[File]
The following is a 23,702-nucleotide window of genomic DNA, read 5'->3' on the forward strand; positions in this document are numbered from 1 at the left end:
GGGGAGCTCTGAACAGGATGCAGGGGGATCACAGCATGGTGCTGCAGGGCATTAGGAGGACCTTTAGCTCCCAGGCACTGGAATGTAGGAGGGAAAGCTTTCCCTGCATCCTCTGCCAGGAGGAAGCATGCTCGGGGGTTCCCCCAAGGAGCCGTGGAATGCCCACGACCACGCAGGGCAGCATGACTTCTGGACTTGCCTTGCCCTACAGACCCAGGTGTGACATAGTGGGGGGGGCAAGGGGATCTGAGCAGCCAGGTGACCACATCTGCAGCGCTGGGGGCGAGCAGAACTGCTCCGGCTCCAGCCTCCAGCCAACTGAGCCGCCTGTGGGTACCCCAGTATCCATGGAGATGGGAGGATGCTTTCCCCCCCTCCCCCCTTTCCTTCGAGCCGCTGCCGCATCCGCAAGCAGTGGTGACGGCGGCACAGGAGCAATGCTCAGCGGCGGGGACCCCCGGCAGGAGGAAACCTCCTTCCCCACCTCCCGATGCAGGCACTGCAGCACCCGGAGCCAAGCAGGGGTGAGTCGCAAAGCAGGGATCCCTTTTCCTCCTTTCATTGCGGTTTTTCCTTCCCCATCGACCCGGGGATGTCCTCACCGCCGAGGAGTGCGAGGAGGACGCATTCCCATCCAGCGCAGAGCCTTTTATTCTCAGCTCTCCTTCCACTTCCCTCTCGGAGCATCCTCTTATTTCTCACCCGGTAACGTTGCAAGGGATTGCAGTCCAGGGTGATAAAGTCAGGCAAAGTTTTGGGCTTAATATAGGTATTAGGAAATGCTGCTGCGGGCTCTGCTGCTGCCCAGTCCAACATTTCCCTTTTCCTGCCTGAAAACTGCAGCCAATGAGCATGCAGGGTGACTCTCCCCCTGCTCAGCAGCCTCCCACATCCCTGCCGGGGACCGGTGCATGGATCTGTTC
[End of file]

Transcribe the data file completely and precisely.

The following is a 23,702-nucleotide window of genomic DNA, read 5'->3' on the forward strand; positions in this document are numbered from 1 at the left end:
GGGGAGCTCTGAACAGGATGCAGGGGGATCACAGCATGGTGCTGCAGGGCATTAGGAGGACCTTTAGCTCCCAGGCACTGGAATGTAGGAGGGAAAGCTTTCCCTGCATCCTCTGCCAGGAGGAAGCATGCTCGGGGGTTCCCCCAAGGAGCCGTGGAATGCCCACGACCACGCAGGGCAGCATGACTTCTGGACTTGCCTTGCCCTACAGACCCAGGTGTGACATAGTGGGGGGGGCAAGGGGATCTGAGCAGCCAGGTGACCACATCTGCAGCGCTGGGGGCGAGCAGAACTGCTCCGGCTCCAGCCTCCAGCCAACTGAGCCGCCTGTGGGTACCCCAGTATCCATGGAGATGGGAGGATGCTTTCCCCCCCTCCCCCCTTTCCTTCGAGCCGCTGCCGCATCCGCAAGCAGTGGTGACGGCGGCACAGGAGCAATGCTCAGCGGCGGGGACCCCCGGCAGGAGGAAACCTCCTTCCCCACCTCCCGATGCAGGCACTGCAGCACCCGGAGCCAAGCAGGGGTGAGTCGCAAAGCAGGGATCCCTTTTCCTCCTTTCATTGCGGTTTTTCCTTCCCCATCGACCCGGGGATGTCCTCACCGCCGAGGAGTGCGAGGAGGACGCATTCCCATCCAGCGCAGAGCCTTTTATTCTCAGCTCTCCTTCCACTTCCCTCTCGGAGCATCCTCTTATTTCTCACCCGGTAACGTTGCAAGGGATTGCAGTCCAGGGTGATAAAGTCAGGCAAAGTTTTGGGCTTAATATAGGTATTAGGAAATGCTGCTGCGGGCTCTGCTGCTGCCCAGTCCAACATTTCCCTTTTCCTGCCTGAAAACTGCAGCCAATGAGCATGCAGGGTGACTCTCCCCCTGCTCAGCAGCCTCCCACATCCCTGCCGGGGACCGGTGCATGGATCTGTTC